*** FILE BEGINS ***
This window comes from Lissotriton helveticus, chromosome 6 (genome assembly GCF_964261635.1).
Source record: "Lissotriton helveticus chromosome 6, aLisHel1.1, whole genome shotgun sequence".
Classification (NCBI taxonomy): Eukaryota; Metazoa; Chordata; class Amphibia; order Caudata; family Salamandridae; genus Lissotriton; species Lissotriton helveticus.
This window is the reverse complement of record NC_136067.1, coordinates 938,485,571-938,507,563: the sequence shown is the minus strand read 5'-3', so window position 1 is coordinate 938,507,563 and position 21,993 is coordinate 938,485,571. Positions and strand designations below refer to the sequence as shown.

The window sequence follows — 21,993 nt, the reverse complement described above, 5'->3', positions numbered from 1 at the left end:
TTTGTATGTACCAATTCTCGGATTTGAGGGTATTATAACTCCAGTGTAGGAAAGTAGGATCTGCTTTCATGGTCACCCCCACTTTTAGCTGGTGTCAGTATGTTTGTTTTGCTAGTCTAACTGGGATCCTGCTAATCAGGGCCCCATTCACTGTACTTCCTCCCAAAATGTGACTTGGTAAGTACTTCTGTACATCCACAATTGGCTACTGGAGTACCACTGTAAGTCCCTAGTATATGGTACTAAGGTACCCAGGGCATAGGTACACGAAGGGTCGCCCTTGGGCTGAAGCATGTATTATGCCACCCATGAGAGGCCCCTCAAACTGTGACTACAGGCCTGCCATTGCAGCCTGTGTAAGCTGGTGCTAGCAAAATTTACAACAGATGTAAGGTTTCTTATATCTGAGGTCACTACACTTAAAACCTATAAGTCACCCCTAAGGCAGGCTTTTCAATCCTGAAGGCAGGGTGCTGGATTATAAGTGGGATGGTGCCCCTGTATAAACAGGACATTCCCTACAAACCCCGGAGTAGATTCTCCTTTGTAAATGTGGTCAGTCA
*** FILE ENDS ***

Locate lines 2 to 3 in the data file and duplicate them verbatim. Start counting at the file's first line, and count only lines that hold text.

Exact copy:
Source record: "Lissotriton helveticus chromosome 6, aLisHel1.1, whole genome shotgun sequence".
Classification (NCBI taxonomy): Eukaryota; Metazoa; Chordata; class Amphibia; order Caudata; family Salamandridae; genus Lissotriton; species Lissotriton helveticus.